Sunday, June 03, 2007

WMI: Windows Management Instrumentation a.k.a. WBEM
Recently, while working on an assignment to get various performance parameters from my driver, I was re-introduced to WMI (I had read about it a long time back and knew what it was but did not know how to use it) for writing performance counters for my driver.

So, I started like anyone else who has no idea about WMI, Google on the subject and read, read and read... So I came up with a few links on Microsoft, CodeProject and OSR but I must say the documentation on Microsoft was not enough for me to get started (Disclaimer: well thats what I believe). One of the best resource that I found was on OSR and can be accessed here (to access, you have to register for free). This link gives a brief explanation of how to do it but make sure you know all the WMI terms before you try reading that article. The terms that you would want to know are WMI, MOF file, WMI Provider, CIM Repository, etc.

Now, I begin with talking more about what they missed in the article on the OSR site.

1) Make sure the names of the files in front of the tag 'NTTARGETFILE0' should be exactly same as the files specified in the file. This was not written anywhere and gave me nightmares to build the code.

2) Look at the .rc file, where they have mentioned about adding a line describing the MofResourceName. Remember this string very carefully. We will need this later.

3) When you look at the source code of the sample driver, they have implemented an AddDevice routine and set the callback in the DriverEntry. This routine holds only for PnP (Plug and Play) drivers. But if you are writing any non-PnP driver as in my case, a simple filter driver, this routine does not make sense, it will never be called. So, now how do we get the PhysicalDeviceObject which is the only reason to write an AddDevice routine. Don't worry, we don't need one for a non-PnP device driver.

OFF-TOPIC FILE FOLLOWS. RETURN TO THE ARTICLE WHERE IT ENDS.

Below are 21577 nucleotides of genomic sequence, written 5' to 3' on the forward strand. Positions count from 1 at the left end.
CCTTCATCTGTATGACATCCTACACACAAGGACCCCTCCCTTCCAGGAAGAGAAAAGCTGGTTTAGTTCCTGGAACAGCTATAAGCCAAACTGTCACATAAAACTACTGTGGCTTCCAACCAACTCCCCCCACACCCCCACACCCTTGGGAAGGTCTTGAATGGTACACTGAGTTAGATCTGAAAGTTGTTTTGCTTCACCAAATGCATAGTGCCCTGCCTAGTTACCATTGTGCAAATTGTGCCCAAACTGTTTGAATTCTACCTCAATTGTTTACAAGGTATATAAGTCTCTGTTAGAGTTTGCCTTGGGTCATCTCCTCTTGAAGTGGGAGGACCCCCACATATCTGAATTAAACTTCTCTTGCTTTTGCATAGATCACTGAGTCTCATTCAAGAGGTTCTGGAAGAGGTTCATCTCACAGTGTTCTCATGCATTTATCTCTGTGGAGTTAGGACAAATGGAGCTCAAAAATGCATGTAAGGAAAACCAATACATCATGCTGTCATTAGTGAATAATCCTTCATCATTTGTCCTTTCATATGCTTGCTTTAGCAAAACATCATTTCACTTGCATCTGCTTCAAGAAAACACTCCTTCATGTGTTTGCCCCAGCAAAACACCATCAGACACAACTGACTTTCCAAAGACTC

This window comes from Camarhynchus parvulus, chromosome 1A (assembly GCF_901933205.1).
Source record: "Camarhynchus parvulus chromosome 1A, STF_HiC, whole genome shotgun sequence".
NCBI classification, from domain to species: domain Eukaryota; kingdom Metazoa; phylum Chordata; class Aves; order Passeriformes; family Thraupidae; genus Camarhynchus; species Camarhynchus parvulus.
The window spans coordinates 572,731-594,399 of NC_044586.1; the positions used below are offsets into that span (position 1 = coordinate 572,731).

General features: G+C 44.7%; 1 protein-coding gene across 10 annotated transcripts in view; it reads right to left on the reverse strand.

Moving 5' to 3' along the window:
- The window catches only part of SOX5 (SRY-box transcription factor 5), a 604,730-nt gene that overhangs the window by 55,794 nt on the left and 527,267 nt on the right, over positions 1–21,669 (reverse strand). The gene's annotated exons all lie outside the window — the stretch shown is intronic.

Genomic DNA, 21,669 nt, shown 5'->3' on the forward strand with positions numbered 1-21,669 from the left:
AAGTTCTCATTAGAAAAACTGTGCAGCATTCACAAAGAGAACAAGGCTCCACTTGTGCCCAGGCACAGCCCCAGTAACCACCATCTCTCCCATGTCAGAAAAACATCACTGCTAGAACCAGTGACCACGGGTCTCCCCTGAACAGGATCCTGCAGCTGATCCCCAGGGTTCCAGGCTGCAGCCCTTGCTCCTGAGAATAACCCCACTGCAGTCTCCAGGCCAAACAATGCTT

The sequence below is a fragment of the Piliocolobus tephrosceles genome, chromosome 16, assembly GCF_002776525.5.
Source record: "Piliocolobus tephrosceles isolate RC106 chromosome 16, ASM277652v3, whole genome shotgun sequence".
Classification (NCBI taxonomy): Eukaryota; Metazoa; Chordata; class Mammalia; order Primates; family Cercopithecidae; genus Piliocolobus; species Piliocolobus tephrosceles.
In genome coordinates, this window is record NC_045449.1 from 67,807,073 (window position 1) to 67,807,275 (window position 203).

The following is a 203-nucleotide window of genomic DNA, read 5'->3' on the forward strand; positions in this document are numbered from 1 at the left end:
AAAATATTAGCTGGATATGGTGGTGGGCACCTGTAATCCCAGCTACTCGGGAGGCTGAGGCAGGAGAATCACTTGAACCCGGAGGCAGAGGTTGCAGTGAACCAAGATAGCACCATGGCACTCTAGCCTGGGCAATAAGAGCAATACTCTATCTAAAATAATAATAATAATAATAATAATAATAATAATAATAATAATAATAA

4) The GUID List that you pass to the WMILIB_CONTEXT structure should have flags of each element in the list as 0 (zero). This flag is specifed as WMIREG_FLAG_INSTANCE_PDO which will be OR'ed with the flags specied in the WmiQueryRegInfo callback.

5) Look at the routine WmiQueryRegInfo or whatever is equivalent in the code. Here all you need to do is provide an InstanceName, MofResourceName, RegFlags which are OUT parameters to the routine. The RegFlags should not have the WMIREG_FLAG_INSTANCE_PDO set because this specifies that we will be providing a Pdo(PhysicalDeviceObject) which in our case does not exist. Just specify WMIREG_FLAG_INSTANCE_BASENAME. InstanceName could be anything your instances will be identifed as, MofResourceName should have the same string that you specified in your .rc file in point no. 2. In the sample it is "MofResourceName", so set the out param to "MofResourceName". This also was not mentioned anywhere and gave me a hell lot of troubles to make this run...

6) Thats it, if you follow each and every word of the article, your non-PnP driver should run smoothly... But one thing that I forgot to tell you is that this has been tested on Windows 2003 Server and I cannot guarantee it should work as it is on Windows 2000. Also, your driver's counters will not be visible from 'perfmon' and the reason I figured out for this was that, while you compile your MOF file, it adds the schema to the root\wmi namespace whereas perfmon expects it to be in the root\cimv2 namespace. I haven't really found a solution to this one. Will post one when I find it.

Till then HAPPY CODING :)

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